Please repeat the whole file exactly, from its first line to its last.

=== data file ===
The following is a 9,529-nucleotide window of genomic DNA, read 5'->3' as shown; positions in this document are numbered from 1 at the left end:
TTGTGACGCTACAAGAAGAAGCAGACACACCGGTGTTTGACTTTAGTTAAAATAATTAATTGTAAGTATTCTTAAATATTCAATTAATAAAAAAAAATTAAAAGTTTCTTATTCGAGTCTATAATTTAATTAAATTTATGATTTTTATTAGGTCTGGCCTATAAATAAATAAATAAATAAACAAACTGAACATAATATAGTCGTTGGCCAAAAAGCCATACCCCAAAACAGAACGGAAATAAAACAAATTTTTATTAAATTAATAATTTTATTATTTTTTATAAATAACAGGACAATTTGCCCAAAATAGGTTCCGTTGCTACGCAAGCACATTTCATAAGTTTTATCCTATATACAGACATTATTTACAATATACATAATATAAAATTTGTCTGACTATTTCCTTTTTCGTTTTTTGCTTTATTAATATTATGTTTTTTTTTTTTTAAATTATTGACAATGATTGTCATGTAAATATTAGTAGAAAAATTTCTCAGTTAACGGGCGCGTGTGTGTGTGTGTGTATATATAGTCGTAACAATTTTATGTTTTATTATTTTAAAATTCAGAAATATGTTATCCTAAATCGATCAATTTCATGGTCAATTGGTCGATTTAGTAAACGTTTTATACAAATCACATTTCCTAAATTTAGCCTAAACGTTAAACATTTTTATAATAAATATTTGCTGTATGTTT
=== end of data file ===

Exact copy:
The following is a 9,529-nucleotide window of genomic DNA, read 5'->3' as shown; positions in this document are numbered from 1 at the left end:
TTGTGACGCTACAAGAAGAAGCAGACACACCGGTGTTTGACTTTAGTTAAAATAATTAATTGTAAGTATTCTTAAATATTCAATTAATAAAAAAAAATTAAAAGTTTCTTATTCGAGTCTATAATTTAATTAAATTTATGATTTTTATTAGGTCTGGCCTATAAATAAATAAATAAATAAACAAACTGAACATAATATAGTCGTTGGCCAAAAAGCCATACCCCAAAACAGAACGGAAATAAAACAAATTTTTATTAAATTAATAATTTTATTATTTTTTATAAATAACAGGACAATTTGCCCAAAATAGGTTCCGTTGCTACGCAAGCACATTTCATAAGTTTTATCCTATATACAGACATTATTTACAATATACATAATATAAAATTTGTCTGACTATTTCCTTTTTCGTTTTTTGCTTTATTAATATTATGTTTTTTTTTTTTTAAATTATTGACAATGATTGTCATGTAAATATTAGTAGAAAAATTTCTCAGTTAACGGGCGCGTGTGTGTGTGTGTGTATATATAGTCGTAACAATTTTATGTTTTATTATTTTAAAATTCAGAAATATGTTATCCTAAATCGATCAATTTCATGGTCAATTGGTCGATTTAGTAAACGTTTTATACAAATCACATTTCCTAAATTTAGCCTAAACGTTAAACATTTTTATAATAAATATTTGCTGTATGTTT